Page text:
• Seasonal Interest: Gardeners can use Goat's beard to provide visual interest during the transitional periods between seasons, particularly from spring to summer when it is in bloom.
    • Wildlife Habitat: While not directly a usage, Goat's beard in the garden can support local ecosystems by providing habitat and resources for insects and birds.

Interesting Facts

  • bedFeng Shui

    The Goatsbeard is not used in Feng Shui practice.

  • aquariusZodiac Sign Compitability

    The Goatsbeard is not used in astrology practice.

  • spiralPlant Symbolism

    • Nobility: The Aruncus plant, commonly known as Goat's Beard, resembles the fine plume of a noble person. In that way, it symbolizes sophistication and dignity.
    • Purity: With its delicate white flowers, Goat's Beard is often associated with purity and innocence.
    • Protection: The dense foliage and the height of the Goat's Beard can give a protective ambiance in gardens, symbolizing shelter and safety.
    • Humility: Despite its grand appearance, Goat's Beard does not demand the prime spot in the garden, often thriving in the background, which can be interpreted as a sign of modesty and humility.

Every 1-2 weeks
2500 - 10000 Lux
Every 2-3 years
Spring-Early Summer
As needed
  • water dropWater

    Goat's beard should be watered deeply once a week, providing about 1 to 1.5 inches of water each time, which equates to approximately 0.62 gallons per square foot per month. During hot or dry periods, increase watering frequency to maintain consistent soil moisture, but be careful not to overwater as this plant prefers well-drained soil. Adjust the watering schedule during the fall and winter months, as the plant requires less water while dormant.

  • sunLight

    Goat's beard thrives in part shade to full shade conditions. The ideal spot for this plant would be in a garden area that receives filtered sunlight or several hours of morning sun followed by shade in the afternoon. Too much direct sunlight can cause leaf burn, so avoid placing Goat's beard in areas with intense afternoon sun exposure.

  • thermometerTemperature

    The Goat's beard performs well in a wide range of temperatures and can survive winter temperatures as low as -20°F. Its ideal growing conditions are in areas with summer temperatures ranging from 65°F to 75°F. While it is cold-hardy, extended periods of heat over 86°F may stress the plant and require additional shading and watering.

  • scissorsPruning

    Pruning Goat's beard should be done to remove spent flower stalks and to maintain plant shape. It’s best to prune immediately after flowering to encourage the plant's energy to focus on root and foliage growth. Pruning back foliage in late fall or early winter prepares the plant for the next growing season; however, some gardeners leave the seed heads for winter interest and prune in early spring.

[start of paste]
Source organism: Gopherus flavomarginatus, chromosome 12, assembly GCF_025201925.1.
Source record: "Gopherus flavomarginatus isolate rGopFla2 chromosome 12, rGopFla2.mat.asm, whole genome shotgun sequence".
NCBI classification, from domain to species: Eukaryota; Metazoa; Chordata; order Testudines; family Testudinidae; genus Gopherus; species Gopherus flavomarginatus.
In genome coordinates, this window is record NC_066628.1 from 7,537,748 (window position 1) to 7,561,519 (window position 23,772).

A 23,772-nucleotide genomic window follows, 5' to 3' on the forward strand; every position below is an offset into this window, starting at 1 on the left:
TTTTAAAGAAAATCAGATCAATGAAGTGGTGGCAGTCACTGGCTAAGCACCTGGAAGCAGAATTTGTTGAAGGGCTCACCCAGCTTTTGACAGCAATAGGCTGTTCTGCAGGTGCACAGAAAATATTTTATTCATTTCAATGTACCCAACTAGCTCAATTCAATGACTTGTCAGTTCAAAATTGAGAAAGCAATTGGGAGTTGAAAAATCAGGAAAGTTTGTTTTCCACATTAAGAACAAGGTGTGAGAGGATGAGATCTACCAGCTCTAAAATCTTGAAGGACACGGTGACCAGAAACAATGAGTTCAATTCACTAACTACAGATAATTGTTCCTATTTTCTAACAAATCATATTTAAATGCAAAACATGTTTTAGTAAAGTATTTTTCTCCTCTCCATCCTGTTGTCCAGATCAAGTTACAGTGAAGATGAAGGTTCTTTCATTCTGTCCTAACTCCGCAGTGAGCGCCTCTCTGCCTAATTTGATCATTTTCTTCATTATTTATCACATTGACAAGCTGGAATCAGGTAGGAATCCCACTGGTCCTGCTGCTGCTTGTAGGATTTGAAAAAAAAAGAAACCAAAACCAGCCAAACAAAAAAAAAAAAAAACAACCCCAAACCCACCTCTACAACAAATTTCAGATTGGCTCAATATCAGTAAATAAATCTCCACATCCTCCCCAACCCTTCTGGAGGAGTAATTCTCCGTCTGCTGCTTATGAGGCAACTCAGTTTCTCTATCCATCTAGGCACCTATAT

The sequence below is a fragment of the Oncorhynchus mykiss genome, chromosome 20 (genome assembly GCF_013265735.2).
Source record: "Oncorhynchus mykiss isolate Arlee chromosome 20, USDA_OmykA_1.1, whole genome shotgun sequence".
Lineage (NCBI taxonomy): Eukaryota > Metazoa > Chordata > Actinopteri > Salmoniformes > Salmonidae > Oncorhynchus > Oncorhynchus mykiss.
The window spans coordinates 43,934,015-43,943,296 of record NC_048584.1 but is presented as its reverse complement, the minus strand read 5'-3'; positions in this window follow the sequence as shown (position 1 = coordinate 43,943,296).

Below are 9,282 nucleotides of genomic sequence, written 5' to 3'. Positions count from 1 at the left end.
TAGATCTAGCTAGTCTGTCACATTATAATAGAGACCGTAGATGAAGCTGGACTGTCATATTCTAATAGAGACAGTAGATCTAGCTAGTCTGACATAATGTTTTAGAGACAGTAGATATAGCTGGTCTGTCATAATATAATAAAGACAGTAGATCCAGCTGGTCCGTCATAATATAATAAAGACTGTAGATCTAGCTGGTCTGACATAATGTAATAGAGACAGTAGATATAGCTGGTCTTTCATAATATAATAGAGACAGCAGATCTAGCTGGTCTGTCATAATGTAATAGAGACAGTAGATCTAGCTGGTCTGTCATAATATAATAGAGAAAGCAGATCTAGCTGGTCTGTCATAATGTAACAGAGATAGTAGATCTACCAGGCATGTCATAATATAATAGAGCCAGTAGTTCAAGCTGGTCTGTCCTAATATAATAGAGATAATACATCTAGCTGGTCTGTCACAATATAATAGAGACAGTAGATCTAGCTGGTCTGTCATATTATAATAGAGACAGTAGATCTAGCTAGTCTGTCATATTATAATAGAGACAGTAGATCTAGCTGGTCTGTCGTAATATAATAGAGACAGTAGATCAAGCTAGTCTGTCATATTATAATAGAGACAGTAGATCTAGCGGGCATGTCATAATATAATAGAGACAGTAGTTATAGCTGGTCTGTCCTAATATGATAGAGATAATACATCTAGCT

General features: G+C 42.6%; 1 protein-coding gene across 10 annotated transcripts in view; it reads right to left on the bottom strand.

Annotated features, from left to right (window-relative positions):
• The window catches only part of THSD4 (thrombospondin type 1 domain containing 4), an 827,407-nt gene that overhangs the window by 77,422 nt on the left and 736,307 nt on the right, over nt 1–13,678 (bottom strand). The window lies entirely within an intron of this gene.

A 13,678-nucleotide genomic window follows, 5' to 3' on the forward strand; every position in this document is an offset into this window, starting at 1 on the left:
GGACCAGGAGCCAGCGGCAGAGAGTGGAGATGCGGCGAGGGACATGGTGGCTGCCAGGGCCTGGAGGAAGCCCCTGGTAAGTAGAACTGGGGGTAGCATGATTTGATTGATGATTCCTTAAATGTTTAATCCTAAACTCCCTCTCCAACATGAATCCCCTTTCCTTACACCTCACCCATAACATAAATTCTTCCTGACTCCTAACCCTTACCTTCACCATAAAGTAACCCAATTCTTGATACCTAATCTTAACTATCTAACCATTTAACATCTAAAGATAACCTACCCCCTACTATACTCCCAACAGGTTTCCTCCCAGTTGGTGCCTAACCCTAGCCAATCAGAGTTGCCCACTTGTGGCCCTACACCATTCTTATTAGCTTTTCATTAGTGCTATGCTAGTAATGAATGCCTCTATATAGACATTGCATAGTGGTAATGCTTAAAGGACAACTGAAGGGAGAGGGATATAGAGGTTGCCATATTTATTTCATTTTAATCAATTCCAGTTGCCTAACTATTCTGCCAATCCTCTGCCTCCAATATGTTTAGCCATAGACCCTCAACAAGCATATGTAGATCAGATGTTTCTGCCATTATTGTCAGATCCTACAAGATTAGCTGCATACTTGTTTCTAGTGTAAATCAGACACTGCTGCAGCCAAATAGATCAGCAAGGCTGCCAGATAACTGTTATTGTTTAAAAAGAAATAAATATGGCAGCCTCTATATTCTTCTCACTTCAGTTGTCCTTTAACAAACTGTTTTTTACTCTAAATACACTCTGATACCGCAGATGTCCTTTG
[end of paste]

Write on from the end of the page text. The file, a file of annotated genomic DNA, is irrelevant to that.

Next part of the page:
• broomCleaning

    As needed

  • bambooSoil

    Goat's beard thrives in organically rich, moist, well-draining soil with a pH of 5.5 to 7.5. Amend garden soil with compost and peat moss to improve fertility and structure.

  • plantRepotting

    Goat's beard doesn't often require repotting as it is commonly grown outdoors; divide clumps every 3-4 years to maintain vigor.

  • water dropsHumidity & Misting

    Goat's beard prefers average to high humidity levels but is quite adaptable to different humidity conditions when grown outdoors.

  • pinSuitable locations

    • Indoor

      Place Goat's beard in bright, indirect light and ensure high humidity.

    • Outdoor

      Plant in part shade, moist soil, and mulch yearly.

    • Hardiness zone

      3-8 USDA

  • circleLife cycle

    The life of the 'Horatio' Goat's beard (Aruncus 'Horatio') begins with seed germination, usually in cool temperatures after a period of stratification to break dormancy. Seedlings emerge with their first set of true leaves and establish a small root system. The juvenile stage follows, characterized by the development of a larger root system and fuller foliage, but the plant does not yet flower. As it matures, the Goat's beard enters its reproductive stage, producing tall, feathery plumes of cream-colored flowers in late spring to early summer. After flowering, seeds develop and are dispersed from the spent flower heads, and the plant enters a period of dormancy in the fall and winter. Each year, the perennial 'Horatio' Goat's beard will repeat this cycle, with the plant growing larger and more robust over time.

  • sproutPropogation

    • Propogation time

      Spring-Early Summer

    • The most popular method for propagating Aruncus 'Horatio', also known as Goat's beard, is by division of its clumps. This should ideally be done in the early spring before new growth begins or in the late fall after the plant has gone dormant. To propagate by division, carefully dig up an established plant and gently separate the root clump into smaller sections, each with several shoots and a healthy supply of roots. These sections can then be immediately replanted in the garden, ensuring that each division is spaced about 18 to 24 inches (approximately 45 to 61 centimeters) apart to allow room for growth. Water the newly planted divisions thoroughly to help establish them. This method is effective because it helps rejuvenate older plants while creating new ones.